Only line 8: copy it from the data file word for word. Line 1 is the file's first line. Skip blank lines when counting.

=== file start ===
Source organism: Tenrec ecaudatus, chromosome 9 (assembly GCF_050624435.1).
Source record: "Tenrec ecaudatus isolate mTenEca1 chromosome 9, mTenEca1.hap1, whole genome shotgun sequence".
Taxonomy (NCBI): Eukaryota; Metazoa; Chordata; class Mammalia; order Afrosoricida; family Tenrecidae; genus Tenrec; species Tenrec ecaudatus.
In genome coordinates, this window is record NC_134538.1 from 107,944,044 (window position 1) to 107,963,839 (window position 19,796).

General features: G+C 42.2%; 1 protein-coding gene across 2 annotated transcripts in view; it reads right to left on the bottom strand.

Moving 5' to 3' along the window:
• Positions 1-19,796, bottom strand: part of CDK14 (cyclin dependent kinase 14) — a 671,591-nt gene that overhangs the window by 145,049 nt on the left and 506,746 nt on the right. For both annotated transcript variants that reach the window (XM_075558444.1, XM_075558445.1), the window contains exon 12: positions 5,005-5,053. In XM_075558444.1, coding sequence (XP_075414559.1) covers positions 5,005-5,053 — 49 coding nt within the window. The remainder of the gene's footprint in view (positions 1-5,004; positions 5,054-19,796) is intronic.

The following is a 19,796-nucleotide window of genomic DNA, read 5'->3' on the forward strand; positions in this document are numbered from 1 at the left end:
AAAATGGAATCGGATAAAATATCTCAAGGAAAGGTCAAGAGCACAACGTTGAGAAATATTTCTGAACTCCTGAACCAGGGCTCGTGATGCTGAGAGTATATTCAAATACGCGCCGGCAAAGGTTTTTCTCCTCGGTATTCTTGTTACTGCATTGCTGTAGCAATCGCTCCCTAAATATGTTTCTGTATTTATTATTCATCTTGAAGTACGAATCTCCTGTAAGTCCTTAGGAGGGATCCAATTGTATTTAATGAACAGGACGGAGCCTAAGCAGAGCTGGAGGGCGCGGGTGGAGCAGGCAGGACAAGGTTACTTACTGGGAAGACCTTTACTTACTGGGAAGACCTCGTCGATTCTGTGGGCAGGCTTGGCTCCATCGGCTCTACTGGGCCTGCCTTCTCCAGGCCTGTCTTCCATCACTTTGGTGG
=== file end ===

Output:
The following is a 19,796-nucleotide window of genomic DNA, read 5'->3' on the forward strand; positions in this document are numbered from 1 at the left end: